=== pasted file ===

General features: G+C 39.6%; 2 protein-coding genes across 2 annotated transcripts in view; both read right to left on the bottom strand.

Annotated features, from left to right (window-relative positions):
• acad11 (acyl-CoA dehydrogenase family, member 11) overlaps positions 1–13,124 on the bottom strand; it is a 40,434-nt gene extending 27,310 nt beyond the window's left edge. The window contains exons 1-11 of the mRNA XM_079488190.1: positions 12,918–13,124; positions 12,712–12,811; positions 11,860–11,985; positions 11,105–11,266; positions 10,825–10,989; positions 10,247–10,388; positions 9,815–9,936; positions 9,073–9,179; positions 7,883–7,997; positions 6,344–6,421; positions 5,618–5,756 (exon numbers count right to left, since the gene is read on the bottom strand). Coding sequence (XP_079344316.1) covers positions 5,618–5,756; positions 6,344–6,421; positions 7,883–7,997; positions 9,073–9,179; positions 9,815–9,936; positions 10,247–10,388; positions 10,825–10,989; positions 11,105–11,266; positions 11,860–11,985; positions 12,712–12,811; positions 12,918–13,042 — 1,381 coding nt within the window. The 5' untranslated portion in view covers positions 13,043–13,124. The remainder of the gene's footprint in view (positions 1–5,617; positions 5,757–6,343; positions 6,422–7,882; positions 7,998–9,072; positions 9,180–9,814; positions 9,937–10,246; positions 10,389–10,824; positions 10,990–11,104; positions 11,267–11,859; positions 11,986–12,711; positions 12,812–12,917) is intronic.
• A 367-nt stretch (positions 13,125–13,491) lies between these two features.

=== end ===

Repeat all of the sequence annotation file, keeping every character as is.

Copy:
General features: G+C 39.6%; 2 protein-coding genes across 2 annotated transcripts in view; both read right to left on the bottom strand.

Annotated features, from left to right (window-relative positions):
• acad11 (acyl-CoA dehydrogenase family, member 11) overlaps positions 1–13,124 on the bottom strand; it is a 40,434-nt gene extending 27,310 nt beyond the window's left edge. The window contains exons 1-11 of the mRNA XM_079488190.1: positions 12,918–13,124; positions 12,712–12,811; positions 11,860–11,985; positions 11,105–11,266; positions 10,825–10,989; positions 10,247–10,388; positions 9,815–9,936; positions 9,073–9,179; positions 7,883–7,997; positions 6,344–6,421; positions 5,618–5,756 (exon numbers count right to left, since the gene is read on the bottom strand). Coding sequence (XP_079344316.1) covers positions 5,618–5,756; positions 6,344–6,421; positions 7,883–7,997; positions 9,073–9,179; positions 9,815–9,936; positions 10,247–10,388; positions 10,825–10,989; positions 11,105–11,266; positions 11,860–11,985; positions 12,712–12,811; positions 12,918–13,042 — 1,381 coding nt within the window. The 5' untranslated portion in view covers positions 13,043–13,124. The remainder of the gene's footprint in view (positions 1–5,617; positions 5,757–6,343; positions 6,422–7,882; positions 7,998–9,072; positions 9,180–9,814; positions 9,937–10,246; positions 10,389–10,824; positions 10,990–11,104; positions 11,267–11,859; positions 11,986–12,711; positions 12,812–12,917) is intronic.
• A 367-nt stretch (positions 13,125–13,491) lies between these two features.